Matthew Dear's EP, Headcage, stands as a testament to the New Yorker's work as a relentless songwriter, producer and in a new light, collaborator. Working with other producers and vocalists as well as mixing/tracking at Nicolas Vernhes' famed Rare Book Room studio has lent Headcage an openness and poise to the four songs presented here.
Our last look at Matthew Dear's creative cycle was the fathoms-deep starkness of his 2010 album, Black City. A triumph of slowly imploding romanticism, Black City was ultimately just another step in Dear's creative evolution from his breakthrough Asa Breed (2007) and his Detroit-meets-Berlin minimal techno of Leave Luck to Heaven (2003). The vision found in this EP is a likely harbinger for Dear's full-length, Beams (coming in 2012).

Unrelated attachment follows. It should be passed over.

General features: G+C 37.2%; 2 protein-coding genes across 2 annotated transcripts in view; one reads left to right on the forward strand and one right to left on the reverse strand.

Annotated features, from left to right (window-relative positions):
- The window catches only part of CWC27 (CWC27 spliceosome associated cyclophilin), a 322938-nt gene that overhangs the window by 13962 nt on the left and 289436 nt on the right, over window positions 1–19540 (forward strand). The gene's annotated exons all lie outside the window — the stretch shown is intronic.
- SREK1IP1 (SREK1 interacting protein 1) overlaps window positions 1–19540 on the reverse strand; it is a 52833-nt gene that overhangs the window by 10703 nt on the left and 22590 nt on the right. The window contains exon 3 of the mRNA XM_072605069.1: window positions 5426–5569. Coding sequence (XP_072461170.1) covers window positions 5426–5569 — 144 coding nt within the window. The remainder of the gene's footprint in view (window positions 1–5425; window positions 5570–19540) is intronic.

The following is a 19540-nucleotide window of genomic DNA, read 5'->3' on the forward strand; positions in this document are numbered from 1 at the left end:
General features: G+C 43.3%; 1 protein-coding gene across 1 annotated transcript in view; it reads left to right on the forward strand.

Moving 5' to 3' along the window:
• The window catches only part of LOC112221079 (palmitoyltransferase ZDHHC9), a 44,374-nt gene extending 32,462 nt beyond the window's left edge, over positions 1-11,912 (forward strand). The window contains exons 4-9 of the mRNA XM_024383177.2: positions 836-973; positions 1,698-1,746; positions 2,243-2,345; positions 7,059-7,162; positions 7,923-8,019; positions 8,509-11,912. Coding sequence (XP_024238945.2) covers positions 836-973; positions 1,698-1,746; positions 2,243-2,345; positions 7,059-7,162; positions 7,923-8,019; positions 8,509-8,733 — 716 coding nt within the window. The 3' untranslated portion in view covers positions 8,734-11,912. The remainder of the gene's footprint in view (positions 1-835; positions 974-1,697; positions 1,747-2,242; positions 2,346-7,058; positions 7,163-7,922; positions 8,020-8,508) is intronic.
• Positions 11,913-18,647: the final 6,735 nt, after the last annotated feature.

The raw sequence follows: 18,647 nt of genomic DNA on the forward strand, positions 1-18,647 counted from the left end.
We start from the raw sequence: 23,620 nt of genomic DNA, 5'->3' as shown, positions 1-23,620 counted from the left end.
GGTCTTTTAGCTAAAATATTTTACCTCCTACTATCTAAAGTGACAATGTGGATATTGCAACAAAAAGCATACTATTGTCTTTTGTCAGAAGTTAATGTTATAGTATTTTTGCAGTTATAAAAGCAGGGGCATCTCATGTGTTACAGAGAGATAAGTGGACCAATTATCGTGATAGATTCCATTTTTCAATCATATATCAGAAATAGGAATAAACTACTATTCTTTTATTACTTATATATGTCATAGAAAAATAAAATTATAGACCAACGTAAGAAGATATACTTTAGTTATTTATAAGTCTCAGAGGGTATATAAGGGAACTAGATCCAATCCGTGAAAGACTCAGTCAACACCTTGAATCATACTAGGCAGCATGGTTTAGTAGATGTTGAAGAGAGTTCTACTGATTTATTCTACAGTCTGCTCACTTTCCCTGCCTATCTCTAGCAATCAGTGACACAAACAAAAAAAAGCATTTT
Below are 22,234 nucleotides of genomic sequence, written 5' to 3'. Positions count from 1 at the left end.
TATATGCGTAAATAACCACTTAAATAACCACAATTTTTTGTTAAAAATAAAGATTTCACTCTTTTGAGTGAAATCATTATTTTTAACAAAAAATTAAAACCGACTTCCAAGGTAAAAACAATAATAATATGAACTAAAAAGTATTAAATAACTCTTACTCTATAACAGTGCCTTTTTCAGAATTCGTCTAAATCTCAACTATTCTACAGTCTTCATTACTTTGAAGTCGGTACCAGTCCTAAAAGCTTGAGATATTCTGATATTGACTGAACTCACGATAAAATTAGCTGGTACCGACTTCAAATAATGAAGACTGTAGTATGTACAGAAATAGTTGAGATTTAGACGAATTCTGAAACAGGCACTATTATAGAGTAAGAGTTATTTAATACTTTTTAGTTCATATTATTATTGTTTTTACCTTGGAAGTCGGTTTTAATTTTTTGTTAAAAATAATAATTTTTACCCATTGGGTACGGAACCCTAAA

"Headcage" leads with a dense, mutating cluster of breaths, whispers and assorted technicolor sounds until it coalesces into a hearty chug. The song gets an added aural heft from co-producers Van Rivers and The Subliminal Kid, a Swedish partnership notable for work on albums like Blonde Redhead's Penny Sparkle, Glasser's Ring and Fever Ray's self-titled record. The unabashed melodic thrust of the lead vocals by Jonny Pierce (of Brooklyn outfit The Drums) makes "In the Middle (I Met You There)" one of Dear's most perfect—and unique—pop creations. The first duet in Dear's decade-long career, the dopamine flies when Dear's baritone kicks in. "Street Song" forgoes percussion and propulsion for a drifting, intoxicated reverie of an exotic melodic phrase, bubbling bass and Dear's falsetto. Something perhaps culled from a late night reverie heard from a window, or an imagined city long gone. "Around a Fountain" offers a dubby low end and claustrophobic atmosphere, but Dear's voice leavens the darkness, rounding out the EP with hymn-like whisper.